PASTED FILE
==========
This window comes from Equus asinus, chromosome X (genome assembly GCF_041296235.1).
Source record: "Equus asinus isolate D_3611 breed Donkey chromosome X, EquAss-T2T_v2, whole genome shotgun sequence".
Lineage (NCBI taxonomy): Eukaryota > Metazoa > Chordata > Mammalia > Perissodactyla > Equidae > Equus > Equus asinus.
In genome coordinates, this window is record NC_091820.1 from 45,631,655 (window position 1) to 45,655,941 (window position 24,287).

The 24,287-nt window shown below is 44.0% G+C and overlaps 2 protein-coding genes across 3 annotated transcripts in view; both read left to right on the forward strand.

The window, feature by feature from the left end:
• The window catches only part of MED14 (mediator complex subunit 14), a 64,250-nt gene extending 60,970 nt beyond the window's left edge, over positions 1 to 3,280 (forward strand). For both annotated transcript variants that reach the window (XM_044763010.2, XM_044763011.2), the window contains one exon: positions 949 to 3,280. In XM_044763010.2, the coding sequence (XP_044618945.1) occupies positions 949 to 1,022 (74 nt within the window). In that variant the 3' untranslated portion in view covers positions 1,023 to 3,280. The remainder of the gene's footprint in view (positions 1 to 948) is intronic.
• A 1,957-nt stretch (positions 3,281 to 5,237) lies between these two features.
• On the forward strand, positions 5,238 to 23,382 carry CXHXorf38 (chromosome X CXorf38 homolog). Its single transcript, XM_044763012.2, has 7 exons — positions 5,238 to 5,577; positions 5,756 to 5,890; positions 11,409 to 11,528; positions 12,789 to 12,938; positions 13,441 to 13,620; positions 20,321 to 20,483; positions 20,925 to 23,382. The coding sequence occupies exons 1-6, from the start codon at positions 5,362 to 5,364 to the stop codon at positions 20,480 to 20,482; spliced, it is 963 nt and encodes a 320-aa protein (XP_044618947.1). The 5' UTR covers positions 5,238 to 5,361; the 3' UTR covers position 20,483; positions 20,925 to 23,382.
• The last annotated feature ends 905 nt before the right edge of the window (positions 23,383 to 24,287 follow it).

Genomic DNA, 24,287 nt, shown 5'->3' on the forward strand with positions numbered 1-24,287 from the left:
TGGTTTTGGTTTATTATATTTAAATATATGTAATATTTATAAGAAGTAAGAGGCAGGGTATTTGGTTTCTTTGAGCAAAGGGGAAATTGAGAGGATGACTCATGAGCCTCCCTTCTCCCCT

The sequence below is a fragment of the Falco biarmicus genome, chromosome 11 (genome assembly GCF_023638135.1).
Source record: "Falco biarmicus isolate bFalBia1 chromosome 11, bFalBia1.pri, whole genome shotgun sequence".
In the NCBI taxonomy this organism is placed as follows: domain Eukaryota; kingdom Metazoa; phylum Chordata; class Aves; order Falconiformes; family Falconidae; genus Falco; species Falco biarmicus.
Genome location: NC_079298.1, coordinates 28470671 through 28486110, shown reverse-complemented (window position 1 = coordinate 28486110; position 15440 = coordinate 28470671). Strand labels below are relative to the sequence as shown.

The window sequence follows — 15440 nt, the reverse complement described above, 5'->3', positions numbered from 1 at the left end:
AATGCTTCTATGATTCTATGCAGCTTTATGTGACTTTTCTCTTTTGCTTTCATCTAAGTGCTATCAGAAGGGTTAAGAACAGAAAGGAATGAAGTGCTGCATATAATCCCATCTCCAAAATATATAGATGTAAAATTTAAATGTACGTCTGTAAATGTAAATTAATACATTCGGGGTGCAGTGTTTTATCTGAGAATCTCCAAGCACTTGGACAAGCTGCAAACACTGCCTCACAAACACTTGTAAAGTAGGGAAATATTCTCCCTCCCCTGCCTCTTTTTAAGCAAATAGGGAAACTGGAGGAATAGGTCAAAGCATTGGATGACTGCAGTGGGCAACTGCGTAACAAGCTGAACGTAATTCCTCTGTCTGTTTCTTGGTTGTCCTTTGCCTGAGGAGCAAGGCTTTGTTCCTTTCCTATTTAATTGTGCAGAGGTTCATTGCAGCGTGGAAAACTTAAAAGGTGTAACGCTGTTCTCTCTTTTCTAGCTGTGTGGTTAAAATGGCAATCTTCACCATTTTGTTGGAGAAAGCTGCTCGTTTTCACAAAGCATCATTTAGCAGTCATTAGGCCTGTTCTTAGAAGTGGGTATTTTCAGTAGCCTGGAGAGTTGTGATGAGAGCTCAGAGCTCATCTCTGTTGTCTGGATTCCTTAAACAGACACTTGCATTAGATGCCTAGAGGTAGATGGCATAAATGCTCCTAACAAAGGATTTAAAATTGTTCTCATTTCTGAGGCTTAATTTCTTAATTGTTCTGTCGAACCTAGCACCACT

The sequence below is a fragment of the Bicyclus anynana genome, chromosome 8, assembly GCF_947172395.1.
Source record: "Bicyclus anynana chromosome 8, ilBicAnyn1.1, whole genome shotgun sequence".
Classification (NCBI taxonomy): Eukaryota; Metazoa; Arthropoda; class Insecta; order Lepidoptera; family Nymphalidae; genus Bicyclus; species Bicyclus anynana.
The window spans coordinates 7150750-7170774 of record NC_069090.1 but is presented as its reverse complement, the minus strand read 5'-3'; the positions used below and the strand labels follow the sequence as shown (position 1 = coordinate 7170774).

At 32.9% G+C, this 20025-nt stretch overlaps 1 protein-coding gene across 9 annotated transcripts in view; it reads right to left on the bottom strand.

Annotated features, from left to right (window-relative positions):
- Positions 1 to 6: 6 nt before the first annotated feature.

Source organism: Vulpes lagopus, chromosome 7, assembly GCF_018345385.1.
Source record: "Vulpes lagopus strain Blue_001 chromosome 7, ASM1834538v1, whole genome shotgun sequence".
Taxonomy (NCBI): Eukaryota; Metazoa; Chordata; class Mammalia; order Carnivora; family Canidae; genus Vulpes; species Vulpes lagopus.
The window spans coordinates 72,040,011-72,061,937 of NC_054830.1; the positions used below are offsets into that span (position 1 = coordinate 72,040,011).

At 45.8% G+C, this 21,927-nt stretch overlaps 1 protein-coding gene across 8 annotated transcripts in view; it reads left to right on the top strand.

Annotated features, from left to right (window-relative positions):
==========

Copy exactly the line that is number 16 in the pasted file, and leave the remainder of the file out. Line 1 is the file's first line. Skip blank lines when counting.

Genome location: NC_079298.1, coordinates 28470671 through 28486110, shown reverse-complemented (window position 1 = coordinate 28486110; position 15440 = coordinate 28470671). Strand labels below are relative to the sequence as shown.